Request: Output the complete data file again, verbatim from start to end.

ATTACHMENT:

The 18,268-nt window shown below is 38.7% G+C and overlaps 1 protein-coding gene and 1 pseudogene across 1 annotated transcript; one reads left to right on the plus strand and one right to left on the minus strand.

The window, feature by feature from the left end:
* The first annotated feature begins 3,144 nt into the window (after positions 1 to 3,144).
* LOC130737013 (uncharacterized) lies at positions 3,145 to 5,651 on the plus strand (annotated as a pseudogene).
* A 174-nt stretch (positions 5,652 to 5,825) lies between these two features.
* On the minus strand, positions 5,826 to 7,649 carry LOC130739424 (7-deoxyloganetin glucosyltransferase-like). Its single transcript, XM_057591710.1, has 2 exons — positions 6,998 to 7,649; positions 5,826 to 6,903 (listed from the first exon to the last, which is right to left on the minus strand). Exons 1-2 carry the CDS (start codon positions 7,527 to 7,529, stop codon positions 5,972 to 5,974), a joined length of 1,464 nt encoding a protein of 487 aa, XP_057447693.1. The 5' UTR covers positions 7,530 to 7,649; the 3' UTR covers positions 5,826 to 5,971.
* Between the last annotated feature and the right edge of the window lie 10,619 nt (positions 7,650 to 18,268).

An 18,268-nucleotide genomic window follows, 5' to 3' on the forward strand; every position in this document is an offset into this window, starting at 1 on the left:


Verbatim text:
The 18,268-nt window shown below is 38.7% G+C and overlaps 1 protein-coding gene and 1 pseudogene across 1 annotated transcript; one reads left to right on the plus strand and one right to left on the minus strand.

The window, feature by feature from the left end:
* The first annotated feature begins 3,144 nt into the window (after positions 1 to 3,144).
* LOC130737013 (uncharacterized) lies at positions 3,145 to 5,651 on the plus strand (annotated as a pseudogene).
* A 174-nt stretch (positions 5,652 to 5,825) lies between these two features.
* On the minus strand, positions 5,826 to 7,649 carry LOC130739424 (7-deoxyloganetin glucosyltransferase-like). Its single transcript, XM_057591710.1, has 2 exons — positions 6,998 to 7,649; positions 5,826 to 6,903 (listed from the first exon to the last, which is right to left on the minus strand). Exons 1-2 carry the CDS (start codon positions 7,527 to 7,529, stop codon positions 5,972 to 5,974), a joined length of 1,464 nt encoding a protein of 487 aa, XP_057447693.1. The 5' UTR covers positions 7,530 to 7,649; the 3' UTR covers positions 5,826 to 5,971.
* Between the last annotated feature and the right edge of the window lie 10,619 nt (positions 7,650 to 18,268).

An 18,268-nucleotide genomic window follows, 5' to 3' on the forward strand; every position in this document is an offset into this window, starting at 1 on the left: